Built on our studies, we propose a model for α4 and TIPRL action in holoenzyme disassembly (Fig. 7). For the methylated holoenzyme, methylation hinders initial attack by TIPRL and the stabilized active site hinders subsequent α4 binding (Fig. 7a). For the unmethylated holoenzyme, on the other hand, TIPRL exerts an initial attack on the PP2A active site and causes partial release of catalytic metal ions. TIPRL would also partially compete with the regulatory subunit and facilitate α4 docking to the active site. Their combined force to the active site and the protein fold of PP2Ac triggers global conformational switches that expel all catalytic metal ions and scaffold subunit binding. By this way, α4/TIPRL cooperate to trigger disassembly of the holoenzyme complex (Fig. 7b). An overlay of the structures of the partial PP2Ac–α4 complex and the PP2A–TIPRL complex suggests that there might be direct contacts between TIPRL and α4, which might create additional forces in the complex that contribute to global changes in PP2Ac (Supplementary Fig. 10). Elucidation of the structure of PP2Ac–α4–TIPRL recycling complex and molecular dynamic simulation of the recycling process will provide further structural insights into this striking molecular mechanism for protein complex disassembly.
It is important to mention that PP4 and PP6 are considered PP2A-like phosphatases; they have a much higher sequence similarity to PP2A than other members of the PPP family. Consistently, PP4 and PP6 shared several regulatory proteins with PP2A, including methylation enzyme, latency chaperone α412, and inhibitory protein TIPRL26. TIPRL was also found to suppress PP4 activity during DNA damage response49. To predict whether the mode of interaction between PP4/PP6 and TIPRL is similar to PP2A–TIPRL, we performed sequence alignment of PPP family serine/threonine phosphatases to examine residues involved in TIPRL interaction (Supplementary Fig. 11). All the residues in PP2A that participate in TIPRL binding are identical in PP4, and only one residue is different in PP6, suggesting that TIPRL interacts with PP4 and PP6 in a similar mode as with PP2A. Interestingly, the helix switch near the TIPRL-binding site has identical sequence in PP4 and PP6 as well, suggesting that the forces created by TIPRL binding might lead to similar structural strain in PP4 and PP6 to trigger their dissociation from holoenzymes.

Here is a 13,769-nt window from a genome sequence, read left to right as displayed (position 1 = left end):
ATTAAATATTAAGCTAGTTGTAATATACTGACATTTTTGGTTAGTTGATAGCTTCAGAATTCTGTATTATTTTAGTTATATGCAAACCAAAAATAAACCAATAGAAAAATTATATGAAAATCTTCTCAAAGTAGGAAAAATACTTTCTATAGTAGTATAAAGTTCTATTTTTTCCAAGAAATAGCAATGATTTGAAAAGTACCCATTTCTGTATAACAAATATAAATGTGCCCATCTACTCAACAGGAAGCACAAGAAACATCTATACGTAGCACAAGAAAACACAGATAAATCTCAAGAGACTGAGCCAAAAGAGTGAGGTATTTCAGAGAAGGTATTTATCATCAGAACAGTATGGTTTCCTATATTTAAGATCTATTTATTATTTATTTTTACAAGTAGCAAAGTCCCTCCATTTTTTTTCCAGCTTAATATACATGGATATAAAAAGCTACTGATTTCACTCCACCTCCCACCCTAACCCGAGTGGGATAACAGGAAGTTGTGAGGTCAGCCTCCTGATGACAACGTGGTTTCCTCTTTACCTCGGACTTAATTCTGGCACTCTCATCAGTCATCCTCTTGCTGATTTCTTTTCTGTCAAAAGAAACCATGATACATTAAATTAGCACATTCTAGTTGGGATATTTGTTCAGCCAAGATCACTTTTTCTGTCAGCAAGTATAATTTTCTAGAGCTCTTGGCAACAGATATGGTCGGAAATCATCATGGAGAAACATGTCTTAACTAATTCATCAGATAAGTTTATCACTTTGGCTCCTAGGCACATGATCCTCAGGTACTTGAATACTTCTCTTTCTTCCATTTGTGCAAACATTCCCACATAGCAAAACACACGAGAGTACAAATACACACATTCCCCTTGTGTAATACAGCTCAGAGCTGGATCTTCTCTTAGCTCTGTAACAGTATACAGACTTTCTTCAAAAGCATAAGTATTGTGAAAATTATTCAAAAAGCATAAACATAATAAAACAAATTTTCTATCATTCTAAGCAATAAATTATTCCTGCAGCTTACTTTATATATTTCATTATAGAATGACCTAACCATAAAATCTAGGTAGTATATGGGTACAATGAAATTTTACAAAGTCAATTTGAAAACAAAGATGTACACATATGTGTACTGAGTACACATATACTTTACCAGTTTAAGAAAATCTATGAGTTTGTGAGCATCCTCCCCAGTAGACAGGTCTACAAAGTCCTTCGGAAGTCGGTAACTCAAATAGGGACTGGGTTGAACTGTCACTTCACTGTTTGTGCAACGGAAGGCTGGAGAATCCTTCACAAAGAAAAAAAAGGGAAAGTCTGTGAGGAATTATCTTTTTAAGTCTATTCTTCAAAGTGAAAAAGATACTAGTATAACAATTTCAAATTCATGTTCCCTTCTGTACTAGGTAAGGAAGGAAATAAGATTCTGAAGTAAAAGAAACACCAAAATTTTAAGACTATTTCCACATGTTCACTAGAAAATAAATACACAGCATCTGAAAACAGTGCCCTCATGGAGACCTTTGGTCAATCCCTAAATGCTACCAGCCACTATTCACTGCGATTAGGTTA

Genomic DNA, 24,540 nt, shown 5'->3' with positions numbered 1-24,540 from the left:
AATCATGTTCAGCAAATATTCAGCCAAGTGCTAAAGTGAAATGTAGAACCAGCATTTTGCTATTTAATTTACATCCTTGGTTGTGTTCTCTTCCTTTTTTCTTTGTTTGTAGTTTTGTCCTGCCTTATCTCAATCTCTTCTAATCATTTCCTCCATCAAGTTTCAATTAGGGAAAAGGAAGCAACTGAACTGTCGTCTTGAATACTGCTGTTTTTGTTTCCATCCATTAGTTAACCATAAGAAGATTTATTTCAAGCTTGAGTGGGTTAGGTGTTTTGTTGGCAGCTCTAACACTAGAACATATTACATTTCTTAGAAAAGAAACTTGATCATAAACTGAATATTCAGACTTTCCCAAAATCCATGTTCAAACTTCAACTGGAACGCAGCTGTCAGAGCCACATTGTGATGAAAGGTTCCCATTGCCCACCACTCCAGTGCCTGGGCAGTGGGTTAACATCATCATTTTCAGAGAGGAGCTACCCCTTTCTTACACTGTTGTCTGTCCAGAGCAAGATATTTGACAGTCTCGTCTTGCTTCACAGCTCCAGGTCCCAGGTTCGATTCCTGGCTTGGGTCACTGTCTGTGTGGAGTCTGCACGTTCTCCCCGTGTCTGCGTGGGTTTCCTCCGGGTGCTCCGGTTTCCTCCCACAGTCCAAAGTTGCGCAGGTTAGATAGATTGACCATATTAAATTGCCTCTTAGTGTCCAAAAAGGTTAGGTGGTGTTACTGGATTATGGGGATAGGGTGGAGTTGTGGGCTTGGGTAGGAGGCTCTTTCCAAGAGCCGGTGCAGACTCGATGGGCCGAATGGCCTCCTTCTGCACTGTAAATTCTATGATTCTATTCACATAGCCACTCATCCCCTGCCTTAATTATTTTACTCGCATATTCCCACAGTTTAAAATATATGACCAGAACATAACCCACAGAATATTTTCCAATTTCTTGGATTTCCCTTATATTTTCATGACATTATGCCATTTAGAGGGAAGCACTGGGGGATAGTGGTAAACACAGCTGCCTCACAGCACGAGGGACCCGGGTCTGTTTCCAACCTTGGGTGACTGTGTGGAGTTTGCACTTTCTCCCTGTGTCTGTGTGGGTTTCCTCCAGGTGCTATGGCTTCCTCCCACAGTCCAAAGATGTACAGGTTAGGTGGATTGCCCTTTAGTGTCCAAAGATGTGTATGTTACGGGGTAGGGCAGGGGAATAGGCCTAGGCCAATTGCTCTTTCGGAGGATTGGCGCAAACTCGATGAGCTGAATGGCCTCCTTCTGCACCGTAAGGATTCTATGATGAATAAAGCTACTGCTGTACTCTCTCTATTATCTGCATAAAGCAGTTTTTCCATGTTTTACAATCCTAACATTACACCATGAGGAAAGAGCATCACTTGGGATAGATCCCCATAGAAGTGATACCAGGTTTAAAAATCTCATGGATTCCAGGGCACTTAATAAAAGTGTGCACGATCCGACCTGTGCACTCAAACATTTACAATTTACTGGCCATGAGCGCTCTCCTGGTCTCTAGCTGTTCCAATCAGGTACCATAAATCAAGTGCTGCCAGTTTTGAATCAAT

Compared to disassembly of cell signaling complexes mediated by p23, Hsp90, and Hsp701,2,3,4,5, α4/TIPRL-mediated holoenzyme disassembly appears to have distinct features including: (1) no ATP molecule is needed to power the disassembly process; (2) PP2Ac dissociated from holoenzymes is stabilized in an α4-bound latent form and is thus expected to be recycled for holoenzyme biogenesis, rather than being degraded; (3) effective removal of catalytic metal ions had not been observed for any known protein chaperones. The entire signaling feedback loop regulating PP2A holoenzyme biogenesis and recycling, however, is powered by ATP for folding latent PP2Ac into an active conformation, which might require common protein chaperones. The maturation of the active site also requires ATP. The specialized PP2A activation chaperone, PTPA, forms a combined ATP-binding pocket together with the phosphatase active site. The precisely positioned γ-phosphate of ATP modifies the metal chelation chemistry at the active site and increases the activity of Mg2+ in PP2A activation by 10,000-fold11. Considering the needs of methylation and demethylation in PP2A holoenzyme biogenesis and recycling, this signaling loop is arguably powered by methylation and demethylation of PP2Ac tail. While Hsp90 uses adaptor proteins, which are often tetratricopeptide (TPR) domain-containing proteins, for interaction with client proteins for both activation and disassembly of signaling complexes2,50, it is intriguing that α4 is a TPR domain protein and plays a role in both holoenzyme disassembly and establishing stable latency for holoenzyme biogenesis12. Thus further mechanistic understanding of PP2A holoenzyme biogenesis and recycling will provide distinct and general insights into signaling complex assembly and disassembly regulated by covalent modifications.
Molecular cloning and protein preparation